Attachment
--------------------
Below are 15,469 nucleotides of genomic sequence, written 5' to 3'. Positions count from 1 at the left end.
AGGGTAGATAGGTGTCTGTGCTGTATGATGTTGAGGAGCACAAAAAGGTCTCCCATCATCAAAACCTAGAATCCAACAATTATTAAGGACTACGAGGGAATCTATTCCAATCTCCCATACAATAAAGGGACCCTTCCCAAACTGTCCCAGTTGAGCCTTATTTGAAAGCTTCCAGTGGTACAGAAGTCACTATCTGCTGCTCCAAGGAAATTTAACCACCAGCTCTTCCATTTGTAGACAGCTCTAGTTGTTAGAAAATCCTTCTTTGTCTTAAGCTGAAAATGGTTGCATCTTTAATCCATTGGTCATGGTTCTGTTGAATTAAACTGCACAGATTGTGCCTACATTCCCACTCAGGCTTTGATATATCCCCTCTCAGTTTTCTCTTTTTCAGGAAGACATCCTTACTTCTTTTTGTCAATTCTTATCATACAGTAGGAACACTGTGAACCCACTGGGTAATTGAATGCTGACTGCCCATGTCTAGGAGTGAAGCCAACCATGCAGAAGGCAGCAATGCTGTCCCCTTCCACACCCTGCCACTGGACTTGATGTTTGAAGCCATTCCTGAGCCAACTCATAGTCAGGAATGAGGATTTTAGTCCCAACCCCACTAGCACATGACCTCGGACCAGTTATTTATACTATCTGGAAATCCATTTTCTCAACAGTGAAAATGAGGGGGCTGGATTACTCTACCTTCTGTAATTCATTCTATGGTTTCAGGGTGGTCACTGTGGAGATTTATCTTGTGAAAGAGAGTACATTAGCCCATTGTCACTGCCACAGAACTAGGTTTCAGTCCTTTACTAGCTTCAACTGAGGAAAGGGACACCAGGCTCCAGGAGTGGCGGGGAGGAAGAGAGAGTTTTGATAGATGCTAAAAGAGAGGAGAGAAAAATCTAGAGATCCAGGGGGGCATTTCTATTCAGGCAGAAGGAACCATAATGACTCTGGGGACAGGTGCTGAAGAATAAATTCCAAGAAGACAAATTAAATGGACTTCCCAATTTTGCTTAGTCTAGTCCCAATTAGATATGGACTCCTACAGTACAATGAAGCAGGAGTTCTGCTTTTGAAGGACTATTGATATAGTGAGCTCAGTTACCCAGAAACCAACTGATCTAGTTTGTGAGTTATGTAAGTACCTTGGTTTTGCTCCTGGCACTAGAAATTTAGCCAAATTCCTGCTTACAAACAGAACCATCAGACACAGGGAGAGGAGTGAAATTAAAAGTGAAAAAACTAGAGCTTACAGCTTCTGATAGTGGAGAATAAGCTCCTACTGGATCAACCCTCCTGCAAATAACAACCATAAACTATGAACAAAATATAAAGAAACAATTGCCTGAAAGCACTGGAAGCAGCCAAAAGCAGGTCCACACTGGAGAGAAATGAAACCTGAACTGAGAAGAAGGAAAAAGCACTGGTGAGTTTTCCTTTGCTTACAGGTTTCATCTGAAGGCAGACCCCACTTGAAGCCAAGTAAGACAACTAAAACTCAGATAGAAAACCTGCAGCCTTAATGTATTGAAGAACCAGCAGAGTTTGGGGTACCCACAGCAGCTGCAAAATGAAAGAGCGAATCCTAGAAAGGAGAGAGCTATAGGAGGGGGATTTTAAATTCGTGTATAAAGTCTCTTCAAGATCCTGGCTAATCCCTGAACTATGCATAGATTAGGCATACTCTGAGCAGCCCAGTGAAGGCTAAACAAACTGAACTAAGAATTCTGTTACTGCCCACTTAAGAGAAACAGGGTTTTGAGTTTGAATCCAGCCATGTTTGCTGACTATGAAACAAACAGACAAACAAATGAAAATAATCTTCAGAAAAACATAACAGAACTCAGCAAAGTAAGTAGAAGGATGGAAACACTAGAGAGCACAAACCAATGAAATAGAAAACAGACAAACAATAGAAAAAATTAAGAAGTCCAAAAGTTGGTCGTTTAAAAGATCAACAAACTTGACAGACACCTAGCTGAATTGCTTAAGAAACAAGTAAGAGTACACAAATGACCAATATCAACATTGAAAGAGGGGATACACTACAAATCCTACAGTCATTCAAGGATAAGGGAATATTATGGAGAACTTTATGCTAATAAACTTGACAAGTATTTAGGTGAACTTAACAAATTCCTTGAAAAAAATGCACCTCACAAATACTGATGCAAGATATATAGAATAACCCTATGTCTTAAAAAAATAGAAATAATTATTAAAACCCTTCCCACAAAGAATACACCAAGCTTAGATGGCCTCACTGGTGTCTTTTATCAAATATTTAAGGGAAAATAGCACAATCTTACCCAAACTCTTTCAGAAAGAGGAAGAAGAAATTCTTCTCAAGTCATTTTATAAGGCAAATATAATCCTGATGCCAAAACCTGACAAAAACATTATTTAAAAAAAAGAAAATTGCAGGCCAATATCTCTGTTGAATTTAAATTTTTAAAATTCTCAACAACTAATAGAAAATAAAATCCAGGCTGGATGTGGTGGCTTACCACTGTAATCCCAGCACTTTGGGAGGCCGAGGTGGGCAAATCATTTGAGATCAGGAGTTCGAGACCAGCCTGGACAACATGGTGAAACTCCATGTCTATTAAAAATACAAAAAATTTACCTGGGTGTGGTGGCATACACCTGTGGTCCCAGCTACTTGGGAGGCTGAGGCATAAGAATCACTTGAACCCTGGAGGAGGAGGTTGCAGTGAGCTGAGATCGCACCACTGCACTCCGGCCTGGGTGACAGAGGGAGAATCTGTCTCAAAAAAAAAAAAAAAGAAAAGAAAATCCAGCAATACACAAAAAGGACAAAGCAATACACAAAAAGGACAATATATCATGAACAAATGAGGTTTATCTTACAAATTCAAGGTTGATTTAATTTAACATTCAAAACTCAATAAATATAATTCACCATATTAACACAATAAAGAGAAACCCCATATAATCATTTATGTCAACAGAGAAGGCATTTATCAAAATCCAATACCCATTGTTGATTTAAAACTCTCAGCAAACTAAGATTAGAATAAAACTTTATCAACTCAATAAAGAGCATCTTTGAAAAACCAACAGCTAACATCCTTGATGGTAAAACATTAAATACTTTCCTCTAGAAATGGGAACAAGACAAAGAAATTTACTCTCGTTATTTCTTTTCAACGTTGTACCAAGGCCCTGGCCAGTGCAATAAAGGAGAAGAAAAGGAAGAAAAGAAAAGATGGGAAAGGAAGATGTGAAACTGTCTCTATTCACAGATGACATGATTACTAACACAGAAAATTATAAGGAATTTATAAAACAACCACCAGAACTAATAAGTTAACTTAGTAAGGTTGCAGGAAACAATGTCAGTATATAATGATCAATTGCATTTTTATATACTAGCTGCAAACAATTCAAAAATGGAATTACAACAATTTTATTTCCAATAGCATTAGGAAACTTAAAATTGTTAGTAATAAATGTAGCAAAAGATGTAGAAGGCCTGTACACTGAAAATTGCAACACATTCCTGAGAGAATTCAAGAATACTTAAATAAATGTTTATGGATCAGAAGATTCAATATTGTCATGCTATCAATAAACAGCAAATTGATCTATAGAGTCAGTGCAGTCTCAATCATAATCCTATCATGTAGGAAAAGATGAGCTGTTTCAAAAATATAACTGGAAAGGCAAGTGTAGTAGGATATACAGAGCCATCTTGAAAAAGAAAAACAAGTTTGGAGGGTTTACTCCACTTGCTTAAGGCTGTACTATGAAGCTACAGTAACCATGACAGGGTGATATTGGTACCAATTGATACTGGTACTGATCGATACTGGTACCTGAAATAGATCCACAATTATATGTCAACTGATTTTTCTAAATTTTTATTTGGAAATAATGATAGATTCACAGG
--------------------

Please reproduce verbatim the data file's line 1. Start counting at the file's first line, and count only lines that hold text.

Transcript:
Below are 15,469 nucleotides of genomic sequence, written 5' to 3'. Positions count from 1 at the left end.